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In natural environments bacteria are frequently exposed to sub-lethal levels of DNA damage which leads to the induction of a stress response (the SOS response in Escherichia coli). Natural environments also vary in nutrient availability, resulting in distinct physiological changes in bacteria which may have direct implications on their capacity to repair their chromosomes. Here, we evaluated the impact of varying the nutrient availability on the expression of the SOS response induced by chronic sub-lethal DNA damage in E. coli. The expression of the SOS regulon was found to be highly heterogeneous at the single-cell level in all growth conditions. Surprisingly, we observed a larger fraction of high SOS-induced cells in slow growth as compared with fast growth, despite a higher rate of SOS induction in fast growth. This counter-intuitive result can be explained by the dynamic balance between the rate of SOS induction and the division rates of cells exposed to DNA damage. Taken together, our data illustrates how cell division and physiology come together to produce growth-dependent heterogeneity in the DNA damage response. This dataset consists of raw image files in support of the accompanying article. For further details, see 'ReadMe.txt'.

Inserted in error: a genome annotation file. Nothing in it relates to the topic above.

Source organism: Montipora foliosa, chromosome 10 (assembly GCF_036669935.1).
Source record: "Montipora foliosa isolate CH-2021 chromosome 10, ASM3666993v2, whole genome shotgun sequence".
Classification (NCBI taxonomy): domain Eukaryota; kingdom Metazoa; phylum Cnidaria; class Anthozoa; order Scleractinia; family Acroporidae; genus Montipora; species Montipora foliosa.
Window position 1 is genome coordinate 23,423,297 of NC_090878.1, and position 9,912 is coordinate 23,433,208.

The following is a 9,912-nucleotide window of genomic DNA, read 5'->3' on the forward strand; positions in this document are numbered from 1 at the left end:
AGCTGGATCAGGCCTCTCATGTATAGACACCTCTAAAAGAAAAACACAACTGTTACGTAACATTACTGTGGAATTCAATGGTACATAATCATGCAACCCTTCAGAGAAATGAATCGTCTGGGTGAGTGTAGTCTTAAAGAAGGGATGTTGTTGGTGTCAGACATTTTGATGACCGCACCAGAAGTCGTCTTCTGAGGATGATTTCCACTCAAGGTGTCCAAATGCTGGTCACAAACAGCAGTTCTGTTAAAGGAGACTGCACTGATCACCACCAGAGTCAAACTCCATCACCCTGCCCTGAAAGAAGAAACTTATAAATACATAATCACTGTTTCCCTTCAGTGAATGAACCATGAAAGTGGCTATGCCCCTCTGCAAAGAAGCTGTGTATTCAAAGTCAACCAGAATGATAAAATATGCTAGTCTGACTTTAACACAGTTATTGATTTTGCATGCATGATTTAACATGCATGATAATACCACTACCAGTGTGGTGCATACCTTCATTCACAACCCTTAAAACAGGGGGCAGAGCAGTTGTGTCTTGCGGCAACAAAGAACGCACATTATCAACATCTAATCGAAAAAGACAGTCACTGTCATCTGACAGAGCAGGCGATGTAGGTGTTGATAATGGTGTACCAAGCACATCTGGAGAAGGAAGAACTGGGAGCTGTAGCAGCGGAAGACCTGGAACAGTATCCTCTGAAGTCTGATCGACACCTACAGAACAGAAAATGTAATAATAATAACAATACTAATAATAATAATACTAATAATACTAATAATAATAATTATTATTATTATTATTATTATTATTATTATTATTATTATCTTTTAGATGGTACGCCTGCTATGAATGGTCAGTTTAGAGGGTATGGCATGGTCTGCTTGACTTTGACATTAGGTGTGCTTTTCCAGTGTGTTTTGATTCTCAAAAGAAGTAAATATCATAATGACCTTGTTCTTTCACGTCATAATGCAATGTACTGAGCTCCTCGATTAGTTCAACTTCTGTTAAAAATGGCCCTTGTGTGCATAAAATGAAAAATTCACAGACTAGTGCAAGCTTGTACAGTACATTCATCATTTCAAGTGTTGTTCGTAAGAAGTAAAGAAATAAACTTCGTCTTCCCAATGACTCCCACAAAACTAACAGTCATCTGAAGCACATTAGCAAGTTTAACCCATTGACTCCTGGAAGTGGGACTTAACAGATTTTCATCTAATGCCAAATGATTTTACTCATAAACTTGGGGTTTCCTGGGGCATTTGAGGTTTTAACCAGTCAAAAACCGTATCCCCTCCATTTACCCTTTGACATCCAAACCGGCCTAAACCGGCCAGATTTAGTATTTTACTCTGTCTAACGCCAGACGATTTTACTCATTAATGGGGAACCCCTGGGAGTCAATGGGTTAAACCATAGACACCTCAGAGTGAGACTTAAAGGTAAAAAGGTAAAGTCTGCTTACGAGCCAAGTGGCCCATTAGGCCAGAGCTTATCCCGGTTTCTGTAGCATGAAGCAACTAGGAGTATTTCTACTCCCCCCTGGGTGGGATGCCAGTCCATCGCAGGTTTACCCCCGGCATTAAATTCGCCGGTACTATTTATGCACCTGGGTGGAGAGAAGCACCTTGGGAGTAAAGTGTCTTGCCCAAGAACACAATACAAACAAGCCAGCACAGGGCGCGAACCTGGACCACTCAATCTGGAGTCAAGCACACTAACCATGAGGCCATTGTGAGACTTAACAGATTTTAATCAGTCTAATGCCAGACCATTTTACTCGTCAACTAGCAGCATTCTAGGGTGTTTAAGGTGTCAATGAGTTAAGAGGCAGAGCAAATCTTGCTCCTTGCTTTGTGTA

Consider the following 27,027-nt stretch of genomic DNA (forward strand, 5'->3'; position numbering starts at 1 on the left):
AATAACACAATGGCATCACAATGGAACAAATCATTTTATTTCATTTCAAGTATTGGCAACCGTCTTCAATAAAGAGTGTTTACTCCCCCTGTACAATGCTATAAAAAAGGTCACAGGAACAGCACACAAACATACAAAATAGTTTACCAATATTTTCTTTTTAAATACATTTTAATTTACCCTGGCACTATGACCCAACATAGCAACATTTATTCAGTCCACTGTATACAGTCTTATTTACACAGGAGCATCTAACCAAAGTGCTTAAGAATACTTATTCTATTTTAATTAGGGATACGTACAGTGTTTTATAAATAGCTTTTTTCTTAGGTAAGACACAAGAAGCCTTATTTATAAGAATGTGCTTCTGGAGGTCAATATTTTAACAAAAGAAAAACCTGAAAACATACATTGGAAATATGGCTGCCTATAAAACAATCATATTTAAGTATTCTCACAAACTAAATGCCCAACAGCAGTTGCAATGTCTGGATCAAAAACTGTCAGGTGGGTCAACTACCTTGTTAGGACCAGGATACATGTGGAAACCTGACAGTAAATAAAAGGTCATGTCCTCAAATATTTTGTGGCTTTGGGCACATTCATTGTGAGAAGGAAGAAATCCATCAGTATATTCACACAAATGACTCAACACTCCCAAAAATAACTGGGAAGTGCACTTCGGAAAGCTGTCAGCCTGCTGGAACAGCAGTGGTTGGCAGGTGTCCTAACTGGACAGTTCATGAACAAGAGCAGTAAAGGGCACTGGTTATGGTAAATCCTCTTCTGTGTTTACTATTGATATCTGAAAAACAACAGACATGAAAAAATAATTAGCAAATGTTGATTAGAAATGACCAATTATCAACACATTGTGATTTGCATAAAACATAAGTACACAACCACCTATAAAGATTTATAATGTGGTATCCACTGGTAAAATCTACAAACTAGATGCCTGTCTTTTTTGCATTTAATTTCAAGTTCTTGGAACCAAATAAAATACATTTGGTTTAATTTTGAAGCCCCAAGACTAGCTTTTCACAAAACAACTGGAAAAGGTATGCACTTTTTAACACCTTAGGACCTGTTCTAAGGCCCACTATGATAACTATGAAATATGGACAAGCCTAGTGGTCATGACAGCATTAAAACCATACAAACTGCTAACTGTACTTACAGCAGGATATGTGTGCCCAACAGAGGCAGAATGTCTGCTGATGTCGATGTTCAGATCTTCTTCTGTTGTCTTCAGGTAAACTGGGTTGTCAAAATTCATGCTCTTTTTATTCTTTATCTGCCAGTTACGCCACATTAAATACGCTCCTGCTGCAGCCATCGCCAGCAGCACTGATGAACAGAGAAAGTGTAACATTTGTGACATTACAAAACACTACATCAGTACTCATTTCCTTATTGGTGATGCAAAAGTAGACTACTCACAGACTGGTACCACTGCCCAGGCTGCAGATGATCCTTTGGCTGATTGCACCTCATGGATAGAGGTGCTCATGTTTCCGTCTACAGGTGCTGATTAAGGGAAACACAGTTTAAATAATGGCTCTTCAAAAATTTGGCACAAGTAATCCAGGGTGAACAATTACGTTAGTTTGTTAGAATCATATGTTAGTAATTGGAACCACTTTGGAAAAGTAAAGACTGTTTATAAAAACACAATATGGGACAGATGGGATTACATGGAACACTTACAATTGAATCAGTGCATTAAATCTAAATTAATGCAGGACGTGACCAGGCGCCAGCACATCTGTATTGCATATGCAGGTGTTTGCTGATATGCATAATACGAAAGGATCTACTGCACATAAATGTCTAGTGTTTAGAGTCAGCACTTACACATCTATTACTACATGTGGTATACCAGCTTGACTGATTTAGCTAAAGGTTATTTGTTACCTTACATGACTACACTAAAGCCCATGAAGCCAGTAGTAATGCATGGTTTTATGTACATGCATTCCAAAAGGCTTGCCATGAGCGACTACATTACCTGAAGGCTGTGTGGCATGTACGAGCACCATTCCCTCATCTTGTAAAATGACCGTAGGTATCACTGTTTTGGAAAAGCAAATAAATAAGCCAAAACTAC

Broughton, James; Jaramillo-Riveri, Sebastian; McVey, Alexander; Pilizota, Teuta; Scott, Matthew; El Karoui, Meriem. (2021). Growth-dependent heterogeneity in the DNA damage response in Escherichia coli, [dataset]. University of Edinburgh. School of Biological Sciences. Institute of Cell Biology. https://doi.org/10.7488/ds/3064.
|Date made available||18 Jun 2021|
1/03/17 → 1/12/23